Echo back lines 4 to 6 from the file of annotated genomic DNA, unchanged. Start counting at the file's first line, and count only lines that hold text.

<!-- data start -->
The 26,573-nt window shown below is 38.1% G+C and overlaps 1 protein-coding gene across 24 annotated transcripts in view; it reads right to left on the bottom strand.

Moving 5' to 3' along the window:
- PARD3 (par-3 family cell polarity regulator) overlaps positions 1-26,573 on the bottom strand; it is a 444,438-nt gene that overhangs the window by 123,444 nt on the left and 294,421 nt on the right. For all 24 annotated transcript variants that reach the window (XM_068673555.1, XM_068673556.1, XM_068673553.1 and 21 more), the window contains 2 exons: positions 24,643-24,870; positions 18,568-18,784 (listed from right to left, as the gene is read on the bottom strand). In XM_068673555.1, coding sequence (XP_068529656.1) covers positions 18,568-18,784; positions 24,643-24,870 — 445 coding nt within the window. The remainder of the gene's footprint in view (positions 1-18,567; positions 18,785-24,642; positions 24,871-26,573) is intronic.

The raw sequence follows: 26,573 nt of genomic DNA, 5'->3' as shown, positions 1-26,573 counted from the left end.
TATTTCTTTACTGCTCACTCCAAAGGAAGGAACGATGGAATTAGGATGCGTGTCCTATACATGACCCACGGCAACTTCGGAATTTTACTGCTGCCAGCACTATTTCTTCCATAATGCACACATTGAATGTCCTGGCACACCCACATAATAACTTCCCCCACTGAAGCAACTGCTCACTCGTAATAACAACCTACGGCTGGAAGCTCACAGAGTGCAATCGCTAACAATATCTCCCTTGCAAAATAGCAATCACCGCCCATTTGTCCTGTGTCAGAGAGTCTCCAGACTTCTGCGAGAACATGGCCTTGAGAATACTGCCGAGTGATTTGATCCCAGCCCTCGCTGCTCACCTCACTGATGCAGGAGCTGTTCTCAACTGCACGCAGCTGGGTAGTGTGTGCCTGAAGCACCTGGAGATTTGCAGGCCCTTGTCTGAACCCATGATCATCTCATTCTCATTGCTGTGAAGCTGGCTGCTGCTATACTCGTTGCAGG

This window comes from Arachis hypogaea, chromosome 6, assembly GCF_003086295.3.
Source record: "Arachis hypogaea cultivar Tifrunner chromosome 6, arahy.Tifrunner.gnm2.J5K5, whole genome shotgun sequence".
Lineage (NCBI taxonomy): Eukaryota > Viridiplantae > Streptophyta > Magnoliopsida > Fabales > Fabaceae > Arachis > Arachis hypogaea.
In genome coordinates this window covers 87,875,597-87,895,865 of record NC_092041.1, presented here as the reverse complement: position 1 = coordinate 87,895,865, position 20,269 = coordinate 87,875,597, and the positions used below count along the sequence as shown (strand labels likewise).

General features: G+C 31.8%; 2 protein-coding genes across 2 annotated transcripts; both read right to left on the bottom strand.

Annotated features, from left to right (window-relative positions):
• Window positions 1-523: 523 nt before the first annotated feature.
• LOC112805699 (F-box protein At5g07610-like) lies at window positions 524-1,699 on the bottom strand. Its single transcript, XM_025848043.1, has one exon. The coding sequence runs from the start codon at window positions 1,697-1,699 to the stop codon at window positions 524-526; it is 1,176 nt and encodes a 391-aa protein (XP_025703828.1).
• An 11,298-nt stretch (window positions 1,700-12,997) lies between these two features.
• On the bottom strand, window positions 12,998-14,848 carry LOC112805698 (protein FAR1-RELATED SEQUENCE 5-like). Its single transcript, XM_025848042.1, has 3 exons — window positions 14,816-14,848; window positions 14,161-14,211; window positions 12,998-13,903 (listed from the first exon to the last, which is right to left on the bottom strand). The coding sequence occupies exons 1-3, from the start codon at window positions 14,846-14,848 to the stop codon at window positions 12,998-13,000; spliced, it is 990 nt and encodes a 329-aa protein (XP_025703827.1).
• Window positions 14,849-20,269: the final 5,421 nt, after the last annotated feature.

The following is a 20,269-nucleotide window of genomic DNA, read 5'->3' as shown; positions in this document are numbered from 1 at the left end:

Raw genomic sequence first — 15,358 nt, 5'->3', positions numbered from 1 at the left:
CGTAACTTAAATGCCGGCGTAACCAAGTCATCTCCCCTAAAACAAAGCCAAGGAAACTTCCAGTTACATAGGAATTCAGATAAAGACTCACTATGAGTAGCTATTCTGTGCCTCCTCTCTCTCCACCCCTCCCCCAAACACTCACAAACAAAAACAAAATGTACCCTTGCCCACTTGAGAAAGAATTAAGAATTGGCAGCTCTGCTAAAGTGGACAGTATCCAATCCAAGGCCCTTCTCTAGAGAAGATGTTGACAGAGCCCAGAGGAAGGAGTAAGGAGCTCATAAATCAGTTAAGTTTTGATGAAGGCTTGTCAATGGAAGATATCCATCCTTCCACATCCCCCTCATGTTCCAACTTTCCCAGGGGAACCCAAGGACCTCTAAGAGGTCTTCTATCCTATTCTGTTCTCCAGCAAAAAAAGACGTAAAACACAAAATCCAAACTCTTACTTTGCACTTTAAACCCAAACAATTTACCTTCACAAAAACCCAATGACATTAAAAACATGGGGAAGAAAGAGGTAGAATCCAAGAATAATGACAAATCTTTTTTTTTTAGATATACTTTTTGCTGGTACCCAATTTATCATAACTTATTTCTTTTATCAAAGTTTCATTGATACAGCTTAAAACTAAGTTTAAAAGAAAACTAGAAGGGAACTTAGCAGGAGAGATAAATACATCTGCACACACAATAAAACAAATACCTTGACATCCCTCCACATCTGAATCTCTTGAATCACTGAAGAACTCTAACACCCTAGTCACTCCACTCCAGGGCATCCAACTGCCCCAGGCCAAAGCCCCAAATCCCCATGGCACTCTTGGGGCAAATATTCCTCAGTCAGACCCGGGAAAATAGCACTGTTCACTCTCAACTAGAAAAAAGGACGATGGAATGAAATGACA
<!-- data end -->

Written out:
The raw sequence follows: 26,573 nt of genomic DNA, 5'->3' as shown, positions 1-26,573 counted from the left end.
TATTTCTTTACTGCTCACTCCAAAGGAAGGAACGATGGAATTAGGATGCGTGTCCTATACATGACCCACGGCAACTTCGGAATTTTACTGCTGCCAGCACTATTTCTTCCATAATGCACACATTGAATGTCCTGGCACACCCACATAATAACTTCCCCCACTGAAGCAACTGCTCACTCGTAATAACAACCTACGGCTGGAAGCTCACAGAGTGCAATCGCTAACAATATCTCCCTTGCAAAATAGCAATCACCGCCCATTTGTCCTGTGTCAGAGAGTCTCCAGACTTCTGCGAGAACATGGCCTTGAGAATACTGCCGAGTGATTTGATCCCAGCCCTCGCTGCTCACCTCACTGATGCAGGAGCTGTTCTCAACTGCACGCAGCTGGGTAGTGTGTGCCTGAAGCACCTGGAGATTTGCAGGCCCTTGTCTGAACCCATGATCATCTCATTCTCATTGCTGTGAAGCTGGCTGCTGCTATACTCGTTGCAGG

This window comes from Arachis hypogaea, chromosome 6, assembly GCF_003086295.3.